By AT Asfha (Post Doctoral Researcher at University of Tsukuba and Lecturer at Mekelle University)
This article is written one year after the Tigray war began on Nov. 4, 2020. Tigrayans have been subjected to unimaginable atrocities that showed us the darkest side of human potential for malevolence and parallelly an endurance to survive in face of genocide.
Tigrayans have a long history of continuous statehood, religious traditions, and excellence in literature, art, and architecture. This resulted in a rich collection of cultural heritage. A large section of the Tigrayan cultural and religious legacy dominate the mainstream mega heritage narration of Ethiopia. Many Tigrayan heritage articles also litter the storages and libraries institutions in the ‘west’. As heritage articles are not for sale traditionally large numbers of these manuscripts and other collections were either forcefully expropriated or looted in Times of crisis.
The current conflict also opened another season of Tigray for sale when the invading forces disproportionately targeted religious and cultural institutions that are in the custody of the heritage. Tigrayan monasteries and castles are always perceived as treasure hoards of gold and other objects accumulated for millennia. Historically, warlords marching on Tigray used a rich collection of gold and artifacts as a motivation of war to their soldiers. The current war on Tigray also had similar characteristics. In a complete communication blackout, several heritage articles were looted from Museums and church collections. Actually, looting was at the core of conflict both as a war motivation and end goal to weaken Tigray through cultural genocide.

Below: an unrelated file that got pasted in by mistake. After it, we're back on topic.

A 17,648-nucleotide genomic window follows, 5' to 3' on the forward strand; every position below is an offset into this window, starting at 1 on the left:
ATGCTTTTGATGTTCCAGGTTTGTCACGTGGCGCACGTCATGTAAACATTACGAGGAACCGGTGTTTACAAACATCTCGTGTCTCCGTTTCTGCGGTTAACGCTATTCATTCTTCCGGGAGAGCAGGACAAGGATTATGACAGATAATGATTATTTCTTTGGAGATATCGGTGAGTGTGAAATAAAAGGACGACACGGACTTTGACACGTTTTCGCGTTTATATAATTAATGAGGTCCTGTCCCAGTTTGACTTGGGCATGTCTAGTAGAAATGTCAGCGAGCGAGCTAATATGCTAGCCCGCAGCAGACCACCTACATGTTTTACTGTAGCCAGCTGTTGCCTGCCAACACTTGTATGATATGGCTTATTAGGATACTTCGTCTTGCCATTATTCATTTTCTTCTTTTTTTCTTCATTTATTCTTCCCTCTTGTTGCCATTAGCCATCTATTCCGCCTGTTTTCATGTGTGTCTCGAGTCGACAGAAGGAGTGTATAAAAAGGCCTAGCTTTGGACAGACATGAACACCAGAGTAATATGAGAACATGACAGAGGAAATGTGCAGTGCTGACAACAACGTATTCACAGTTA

The early phase of the conflict when the international community was distracted with the US 2020 presidential election were the high times for the destruction of cultural heritage. Looting attempts in the monastery of Aksum UNESCO World Heritage City resulted in the massacre of hundreds of civilians who tried to protect the site from looting. The Aksum museum was looted, including 24 precious Aksumite Coins. Emperor Caleb’s tomb was also damaged by a mounted grenade according to architectural conservation expert Mekonen Hadgu. Takea Mariam Palace excavation site sustained damage by artillery. Many of the heritage shades of Bete Giorgis and the visitor’s platform of ‘Queen Sheba palace’ were dismantled and looted.
Almost all the religious institutions on the path of the battles were affected by the killing of their leaders and some sort of looting or destruction. Despite all these atrocities, many of the heritage advocacy institutions remained indifferent as the whole Tigrayans cried for a fraction of the attention given to the fire of the Notre Dame cathedral.